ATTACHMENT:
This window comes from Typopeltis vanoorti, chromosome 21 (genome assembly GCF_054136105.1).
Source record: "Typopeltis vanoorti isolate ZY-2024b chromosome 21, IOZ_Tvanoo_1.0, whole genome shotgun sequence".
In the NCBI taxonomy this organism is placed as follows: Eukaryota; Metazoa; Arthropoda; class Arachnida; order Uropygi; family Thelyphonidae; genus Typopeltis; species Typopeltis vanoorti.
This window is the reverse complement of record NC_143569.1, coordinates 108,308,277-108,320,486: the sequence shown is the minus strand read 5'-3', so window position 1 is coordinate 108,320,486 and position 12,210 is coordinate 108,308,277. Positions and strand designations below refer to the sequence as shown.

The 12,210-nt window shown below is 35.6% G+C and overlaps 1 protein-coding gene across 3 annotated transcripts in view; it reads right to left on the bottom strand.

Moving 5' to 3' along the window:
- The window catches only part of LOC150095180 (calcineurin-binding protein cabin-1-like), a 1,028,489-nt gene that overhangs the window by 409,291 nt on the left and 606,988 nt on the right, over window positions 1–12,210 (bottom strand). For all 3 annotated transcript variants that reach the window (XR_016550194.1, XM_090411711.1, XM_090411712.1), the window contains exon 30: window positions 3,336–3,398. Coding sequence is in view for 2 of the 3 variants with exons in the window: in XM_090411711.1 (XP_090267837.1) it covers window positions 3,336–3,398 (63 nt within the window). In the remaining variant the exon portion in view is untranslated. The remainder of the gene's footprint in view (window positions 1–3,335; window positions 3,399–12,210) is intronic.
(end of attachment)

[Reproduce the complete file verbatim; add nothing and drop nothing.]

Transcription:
This window comes from Typopeltis vanoorti, chromosome 21 (genome assembly GCF_054136105.1).
Source record: "Typopeltis vanoorti isolate ZY-2024b chromosome 21, IOZ_Tvanoo_1.0, whole genome shotgun sequence".
In the NCBI taxonomy this organism is placed as follows: Eukaryota; Metazoa; Arthropoda; class Arachnida; order Uropygi; family Thelyphonidae; genus Typopeltis; species Typopeltis vanoorti.
This window is the reverse complement of record NC_143569.1, coordinates 108,308,277-108,320,486: the sequence shown is the minus strand read 5'-3', so window position 1 is coordinate 108,320,486 and position 12,210 is coordinate 108,308,277. Positions and strand designations below refer to the sequence as shown.

The 12,210-nt window shown below is 35.6% G+C and overlaps 1 protein-coding gene across 3 annotated transcripts in view; it reads right to left on the bottom strand.

Moving 5' to 3' along the window:
- The window catches only part of LOC150095180 (calcineurin-binding protein cabin-1-like), a 1,028,489-nt gene that overhangs the window by 409,291 nt on the left and 606,988 nt on the right, over window positions 1–12,210 (bottom strand). For all 3 annotated transcript variants that reach the window (XR_016550194.1, XM_090411711.1, XM_090411712.1), the window contains exon 30: window positions 3,336–3,398. Coding sequence is in view for 2 of the 3 variants with exons in the window: in XM_090411711.1 (XP_090267837.1) it covers window positions 3,336–3,398 (63 nt within the window). In the remaining variant the exon portion in view is untranslated. The remainder of the gene's footprint in view (window positions 1–3,335; window positions 3,399–12,210) is intronic.